Welcome back! If you are just joining us, you are in week four of our eight-part social media series on eating disorders. If you are returning, we’re halfway through (and thanks for keeping up with me)!
This week, we will identify signs of another common eating disorder, bulimia nervosa. Identifying this disorder differs from anorexia due to the difficulty with noting intense shifts in weight. Most people who suffer from this disorder are within normal weight and even at times can be slightly overweight.
Let’s take a look at the diagnostic criteria that outlines the disorder:
- Requires the occurrence of binge episodes. A binge is defined as: Eating larger quantities of food than what is considered a meal within a shortened period of time (i.e. within 2 hours) and feeling a lack of control while eating.
- Unhealthy compensatory behaviors as a way to prevent weight gain from binge episode, for example, vomiting after meals, fasting, abuse of laxatives, or excessive exercise.
- The occurrence of binge eating and compensatory behavior must occur at a minimum of once a week for three months concurrently.
- Evaluation of self is influenced by weight and shape.
As with any criteria, there are other additional behavioral change or other signs that are important to notice. Due to the lack of physical changes, recognizing the emotional changes can assist with being more successful at knowing if someone is suffering. Other changes to be aware of are trying to eat alone, frequent trips to the bathroom directly after meals, fear of eating with others, eating small amounts of food when in the presence of others, having food rituals, drinks excessive amounts of water, frequent mirror checking, hoarding of food in random places, or extreme changes in mood.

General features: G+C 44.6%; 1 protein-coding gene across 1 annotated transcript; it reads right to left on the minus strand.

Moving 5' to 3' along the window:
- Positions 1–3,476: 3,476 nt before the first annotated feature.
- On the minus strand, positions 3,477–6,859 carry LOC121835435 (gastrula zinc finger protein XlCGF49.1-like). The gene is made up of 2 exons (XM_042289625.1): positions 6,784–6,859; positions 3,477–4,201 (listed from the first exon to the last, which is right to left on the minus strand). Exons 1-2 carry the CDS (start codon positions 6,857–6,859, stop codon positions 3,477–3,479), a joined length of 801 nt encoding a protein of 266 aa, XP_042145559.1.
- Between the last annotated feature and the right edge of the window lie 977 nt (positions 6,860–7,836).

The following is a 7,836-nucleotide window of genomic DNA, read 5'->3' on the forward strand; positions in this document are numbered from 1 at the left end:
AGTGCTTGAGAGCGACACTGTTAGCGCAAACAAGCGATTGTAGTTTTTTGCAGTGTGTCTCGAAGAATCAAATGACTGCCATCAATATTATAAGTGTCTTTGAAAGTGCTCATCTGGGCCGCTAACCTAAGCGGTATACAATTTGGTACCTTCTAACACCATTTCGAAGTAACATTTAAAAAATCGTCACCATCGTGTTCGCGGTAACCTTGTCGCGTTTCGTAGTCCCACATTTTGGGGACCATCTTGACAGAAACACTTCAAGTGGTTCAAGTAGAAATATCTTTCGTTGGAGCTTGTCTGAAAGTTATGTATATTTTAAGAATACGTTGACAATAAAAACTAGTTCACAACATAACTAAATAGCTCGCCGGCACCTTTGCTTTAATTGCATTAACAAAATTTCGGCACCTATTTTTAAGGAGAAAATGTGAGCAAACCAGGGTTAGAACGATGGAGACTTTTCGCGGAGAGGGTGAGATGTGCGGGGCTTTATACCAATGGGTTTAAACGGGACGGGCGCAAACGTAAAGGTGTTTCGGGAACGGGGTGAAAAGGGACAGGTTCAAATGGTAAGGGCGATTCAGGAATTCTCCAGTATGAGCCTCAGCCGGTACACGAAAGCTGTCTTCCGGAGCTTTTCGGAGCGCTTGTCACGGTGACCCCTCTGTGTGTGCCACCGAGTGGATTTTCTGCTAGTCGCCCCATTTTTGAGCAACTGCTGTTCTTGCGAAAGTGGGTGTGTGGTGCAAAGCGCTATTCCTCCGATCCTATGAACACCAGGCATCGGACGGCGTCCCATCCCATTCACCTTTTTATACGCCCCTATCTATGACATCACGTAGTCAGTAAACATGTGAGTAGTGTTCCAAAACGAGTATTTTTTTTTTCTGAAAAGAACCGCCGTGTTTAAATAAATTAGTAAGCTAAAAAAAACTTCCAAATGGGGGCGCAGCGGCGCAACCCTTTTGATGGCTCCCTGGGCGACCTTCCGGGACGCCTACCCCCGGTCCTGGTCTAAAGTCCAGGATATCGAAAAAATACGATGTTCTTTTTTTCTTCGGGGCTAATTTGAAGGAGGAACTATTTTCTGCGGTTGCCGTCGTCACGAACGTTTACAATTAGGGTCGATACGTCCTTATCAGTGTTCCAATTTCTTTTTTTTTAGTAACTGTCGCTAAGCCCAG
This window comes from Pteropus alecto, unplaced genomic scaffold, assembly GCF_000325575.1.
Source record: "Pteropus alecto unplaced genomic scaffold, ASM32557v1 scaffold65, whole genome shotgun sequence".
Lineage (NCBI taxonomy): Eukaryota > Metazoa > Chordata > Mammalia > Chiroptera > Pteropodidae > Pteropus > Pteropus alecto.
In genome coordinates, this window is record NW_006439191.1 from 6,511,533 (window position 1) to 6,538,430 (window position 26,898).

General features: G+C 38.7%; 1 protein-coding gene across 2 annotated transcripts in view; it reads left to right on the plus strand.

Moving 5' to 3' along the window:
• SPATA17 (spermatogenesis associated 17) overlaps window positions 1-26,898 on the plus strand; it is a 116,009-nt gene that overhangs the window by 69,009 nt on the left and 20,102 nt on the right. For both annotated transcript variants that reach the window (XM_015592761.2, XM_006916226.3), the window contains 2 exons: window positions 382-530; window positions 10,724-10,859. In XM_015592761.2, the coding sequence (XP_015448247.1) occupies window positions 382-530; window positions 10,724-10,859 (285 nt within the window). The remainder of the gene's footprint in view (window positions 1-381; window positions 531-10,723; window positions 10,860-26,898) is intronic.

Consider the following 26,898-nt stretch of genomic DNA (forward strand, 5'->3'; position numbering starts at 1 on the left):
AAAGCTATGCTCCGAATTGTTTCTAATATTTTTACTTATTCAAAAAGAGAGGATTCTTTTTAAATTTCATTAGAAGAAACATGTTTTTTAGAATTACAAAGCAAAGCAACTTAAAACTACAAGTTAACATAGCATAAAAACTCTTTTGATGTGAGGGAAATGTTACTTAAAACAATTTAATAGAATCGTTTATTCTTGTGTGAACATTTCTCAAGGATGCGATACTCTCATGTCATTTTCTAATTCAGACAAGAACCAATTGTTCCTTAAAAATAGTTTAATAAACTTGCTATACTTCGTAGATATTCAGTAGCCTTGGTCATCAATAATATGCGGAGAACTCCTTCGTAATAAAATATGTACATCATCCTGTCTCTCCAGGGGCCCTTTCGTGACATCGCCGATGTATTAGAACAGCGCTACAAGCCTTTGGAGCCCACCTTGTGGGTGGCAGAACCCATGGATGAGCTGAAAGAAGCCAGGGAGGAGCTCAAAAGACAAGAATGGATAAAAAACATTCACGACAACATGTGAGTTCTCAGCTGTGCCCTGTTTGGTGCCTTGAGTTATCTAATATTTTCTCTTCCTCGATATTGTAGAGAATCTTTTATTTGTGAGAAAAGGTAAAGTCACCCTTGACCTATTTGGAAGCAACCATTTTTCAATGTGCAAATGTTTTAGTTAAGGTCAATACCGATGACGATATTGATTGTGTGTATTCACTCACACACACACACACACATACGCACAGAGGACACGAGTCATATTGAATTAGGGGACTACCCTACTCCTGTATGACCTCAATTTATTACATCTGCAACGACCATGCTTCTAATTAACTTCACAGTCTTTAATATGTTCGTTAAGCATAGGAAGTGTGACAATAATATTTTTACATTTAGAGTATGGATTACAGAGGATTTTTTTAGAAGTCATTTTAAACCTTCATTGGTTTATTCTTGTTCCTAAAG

Additionally, it can be helpful to notice any evidence of binging through hiding food wrappers, hiding food or evidence of purging through teeth discoloration, calluses on hands, or fluid retention. Those struggling with bulimia have similar physical changes compared to anorexia. However, lab tests can show changes in potassium levels due to self-induced vomiting.
Bulimia can frequently co-occur with other mental disorders. Within both teens and adults, there may be the presence of increased substance abuse and/or self-injury. Risky behaviors can be present as well due to the feeling of being out of control.
Of course, medical concerns are always important to be aware of, specifically due to the increased possibility of electrolyte imbalance and gastric ruptures.
Please don’t hesitate to reach out for help, it can save a life.